A childhood favorite (I had a dress to match Edith's).No one could be prettier, kinder, more elegant or sadder than Edith, the lonely doll. Beautiful black and white photos and sprightly text make it easy to feel a kinship with Edith.Years later, I found the story behind the story in The Secret Life of the Lonely Doll by Jean Nathan. It's the story of Edith's creator, Dare Wright, a living lonely doll. She and her brother, both highly creative and talented, were victims of a repressive and suffocating mother. This biography tells the story of her inspiration for The Lonely Doll and the many books that followed it, as well as the surprising, sadly wounded creative spirit who gave Edith life.


This is an oldie but goody. My review is for the whole series: Of course the doll's name, Edith, makes it very dated, but the name is obviously why this book first appealed to me as a child. Then the fact that she is always getting into trouble, often because she doesn't do what she is told; also that she has good intentions, and takes everything personally -- that also resonated with me. But I still like the book for the illustrations - the idea of placing a doll and teddy bear(s) in real home/country settings and using the photographs to help tell the story was always appealing to me, and I emulated the technique in creating a story for my children at least once. Of course the date read is just a guess, and I've read it several times since the first few times way back when.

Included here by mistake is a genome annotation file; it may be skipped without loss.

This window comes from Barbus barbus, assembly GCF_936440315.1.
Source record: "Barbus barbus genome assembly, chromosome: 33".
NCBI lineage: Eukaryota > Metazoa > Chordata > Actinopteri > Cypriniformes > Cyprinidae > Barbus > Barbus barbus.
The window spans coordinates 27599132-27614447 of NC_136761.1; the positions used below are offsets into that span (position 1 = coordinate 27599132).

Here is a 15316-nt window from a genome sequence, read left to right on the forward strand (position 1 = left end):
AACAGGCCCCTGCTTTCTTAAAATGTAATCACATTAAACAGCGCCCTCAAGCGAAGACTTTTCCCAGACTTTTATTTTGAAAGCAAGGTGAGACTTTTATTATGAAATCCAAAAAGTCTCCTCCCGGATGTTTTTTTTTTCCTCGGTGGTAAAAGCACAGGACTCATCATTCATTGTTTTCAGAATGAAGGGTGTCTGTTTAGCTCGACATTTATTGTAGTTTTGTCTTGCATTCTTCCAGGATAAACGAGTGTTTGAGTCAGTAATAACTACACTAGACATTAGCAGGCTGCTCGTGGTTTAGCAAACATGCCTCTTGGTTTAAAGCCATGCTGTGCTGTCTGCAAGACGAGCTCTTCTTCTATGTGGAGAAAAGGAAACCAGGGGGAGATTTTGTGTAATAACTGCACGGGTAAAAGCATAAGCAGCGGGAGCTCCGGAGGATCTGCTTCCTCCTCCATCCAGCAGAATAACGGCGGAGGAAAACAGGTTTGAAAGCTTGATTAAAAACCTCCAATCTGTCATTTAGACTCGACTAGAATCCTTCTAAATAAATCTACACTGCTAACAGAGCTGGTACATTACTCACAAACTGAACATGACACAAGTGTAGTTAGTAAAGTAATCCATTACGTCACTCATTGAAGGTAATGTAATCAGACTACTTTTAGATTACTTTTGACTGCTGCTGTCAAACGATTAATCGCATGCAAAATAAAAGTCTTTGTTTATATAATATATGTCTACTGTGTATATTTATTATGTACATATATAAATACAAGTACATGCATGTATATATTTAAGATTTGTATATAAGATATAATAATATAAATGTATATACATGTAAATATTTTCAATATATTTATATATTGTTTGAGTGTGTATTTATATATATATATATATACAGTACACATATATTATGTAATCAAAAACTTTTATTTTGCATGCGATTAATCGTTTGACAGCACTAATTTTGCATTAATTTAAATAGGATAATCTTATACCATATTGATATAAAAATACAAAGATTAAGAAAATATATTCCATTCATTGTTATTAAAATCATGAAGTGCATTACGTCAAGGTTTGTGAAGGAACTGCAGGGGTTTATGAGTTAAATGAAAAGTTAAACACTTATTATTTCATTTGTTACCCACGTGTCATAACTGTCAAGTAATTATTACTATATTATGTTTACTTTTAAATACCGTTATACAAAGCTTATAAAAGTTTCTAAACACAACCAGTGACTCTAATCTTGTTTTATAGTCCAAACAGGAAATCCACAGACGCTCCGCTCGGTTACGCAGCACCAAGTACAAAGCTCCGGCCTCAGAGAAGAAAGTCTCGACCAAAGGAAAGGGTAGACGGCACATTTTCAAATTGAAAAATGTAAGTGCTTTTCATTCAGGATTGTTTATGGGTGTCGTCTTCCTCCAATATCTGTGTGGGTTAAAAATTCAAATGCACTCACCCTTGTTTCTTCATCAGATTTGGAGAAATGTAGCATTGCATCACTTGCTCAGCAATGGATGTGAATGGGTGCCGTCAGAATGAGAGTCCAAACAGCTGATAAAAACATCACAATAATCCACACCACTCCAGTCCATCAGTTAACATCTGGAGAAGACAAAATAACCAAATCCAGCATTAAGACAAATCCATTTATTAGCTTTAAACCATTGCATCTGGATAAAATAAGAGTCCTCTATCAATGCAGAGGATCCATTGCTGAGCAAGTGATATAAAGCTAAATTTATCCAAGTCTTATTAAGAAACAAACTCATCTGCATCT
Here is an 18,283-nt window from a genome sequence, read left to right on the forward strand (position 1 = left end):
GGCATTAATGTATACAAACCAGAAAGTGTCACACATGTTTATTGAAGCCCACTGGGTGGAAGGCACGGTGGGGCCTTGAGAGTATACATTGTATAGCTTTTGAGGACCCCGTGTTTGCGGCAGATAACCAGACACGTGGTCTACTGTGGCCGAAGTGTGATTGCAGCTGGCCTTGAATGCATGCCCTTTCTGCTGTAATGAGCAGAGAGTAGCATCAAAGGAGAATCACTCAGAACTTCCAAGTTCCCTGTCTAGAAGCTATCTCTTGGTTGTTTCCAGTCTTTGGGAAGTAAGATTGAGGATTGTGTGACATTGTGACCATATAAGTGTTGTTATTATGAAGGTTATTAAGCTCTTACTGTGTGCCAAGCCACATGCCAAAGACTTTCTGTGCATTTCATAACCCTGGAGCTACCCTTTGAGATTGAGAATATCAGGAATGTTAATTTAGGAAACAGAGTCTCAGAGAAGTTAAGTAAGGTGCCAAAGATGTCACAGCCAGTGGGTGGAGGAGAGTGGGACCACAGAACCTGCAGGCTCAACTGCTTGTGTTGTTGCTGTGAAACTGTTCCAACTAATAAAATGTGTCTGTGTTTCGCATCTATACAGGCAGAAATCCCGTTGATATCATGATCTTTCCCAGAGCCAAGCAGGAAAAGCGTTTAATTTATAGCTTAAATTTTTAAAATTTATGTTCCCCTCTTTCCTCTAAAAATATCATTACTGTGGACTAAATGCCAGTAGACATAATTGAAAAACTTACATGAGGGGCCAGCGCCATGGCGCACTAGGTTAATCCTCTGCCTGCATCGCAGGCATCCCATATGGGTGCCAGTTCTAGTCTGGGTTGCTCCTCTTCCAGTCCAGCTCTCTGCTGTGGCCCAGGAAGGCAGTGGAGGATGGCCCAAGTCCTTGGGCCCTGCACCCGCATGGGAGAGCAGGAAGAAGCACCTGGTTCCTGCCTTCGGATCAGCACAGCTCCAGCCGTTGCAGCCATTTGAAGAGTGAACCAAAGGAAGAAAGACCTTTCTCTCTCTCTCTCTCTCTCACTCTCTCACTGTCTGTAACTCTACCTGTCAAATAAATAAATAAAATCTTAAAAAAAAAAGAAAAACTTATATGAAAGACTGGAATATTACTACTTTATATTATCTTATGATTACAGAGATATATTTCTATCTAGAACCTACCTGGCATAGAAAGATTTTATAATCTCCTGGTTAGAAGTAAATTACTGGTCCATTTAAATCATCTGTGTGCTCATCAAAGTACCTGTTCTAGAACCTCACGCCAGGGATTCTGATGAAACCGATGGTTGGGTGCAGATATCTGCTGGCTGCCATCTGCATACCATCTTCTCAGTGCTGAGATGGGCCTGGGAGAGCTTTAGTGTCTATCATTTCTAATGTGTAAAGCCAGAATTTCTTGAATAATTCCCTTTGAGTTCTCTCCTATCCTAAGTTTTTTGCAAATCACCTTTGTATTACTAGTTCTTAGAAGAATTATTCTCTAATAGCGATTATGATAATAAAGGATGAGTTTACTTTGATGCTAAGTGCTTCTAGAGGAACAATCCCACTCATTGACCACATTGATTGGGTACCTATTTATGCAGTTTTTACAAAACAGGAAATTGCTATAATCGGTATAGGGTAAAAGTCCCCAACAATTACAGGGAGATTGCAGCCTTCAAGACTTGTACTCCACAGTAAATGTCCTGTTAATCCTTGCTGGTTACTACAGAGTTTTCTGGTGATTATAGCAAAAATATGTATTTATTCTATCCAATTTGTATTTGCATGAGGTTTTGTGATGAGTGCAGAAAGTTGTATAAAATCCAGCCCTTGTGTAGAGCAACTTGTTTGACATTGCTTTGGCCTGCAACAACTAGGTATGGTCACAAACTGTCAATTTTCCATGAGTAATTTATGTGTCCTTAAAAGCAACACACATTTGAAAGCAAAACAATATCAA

Never read The Lonely Doll as a kid, somehow acquired a biography of Dare Wright (still unread), saw this displayed in the kiddie section at the library and snatched it up. I read it this morning because I needed to take it back to the library. This is a children's book that involves a story, told through photographs, of a doll who is desperate for friends until one day two bears mysteriously show up. There's a large bear who ends up being a father figure and a little bear who ends up being the doll's partner in crime. The text is simple and brief and the photographs are dreamy black-and-white shots.I think as a kid I would have thought it was just a cute story and been inspired to tell a similar story with my dolls, but as an adult I found it terribly sad and a little creepy. (And it would be creepy even without the oft-mentioned spanking scene.) It's pretty, though.


I never read these books as a child, but I imagine I would have liked them. The photos are beautiful and sad. I didn't feel anything was "off" about it. The doll's playmates act like any other playmates, micking adults and testing boundaries in their own safe world, occasionally getting emotional. I read this to my 3 year old son and he liked it too.

KiKi L'Italien

My daughter's middle name is Dare in honor of this woman. Her books are beautiful, surreal, dark, and lovely. Even when I was a child, I knew there was something a little sad and scary about them. But they were also lovely to look at and I was intrigued by Edith and scared for her. My daughter's room is decorated with black and white images taken from the Lonely Doll. It is rare that I meet anyone who is familiar with her books, but I feel almost like I'm part of some underground society when I do.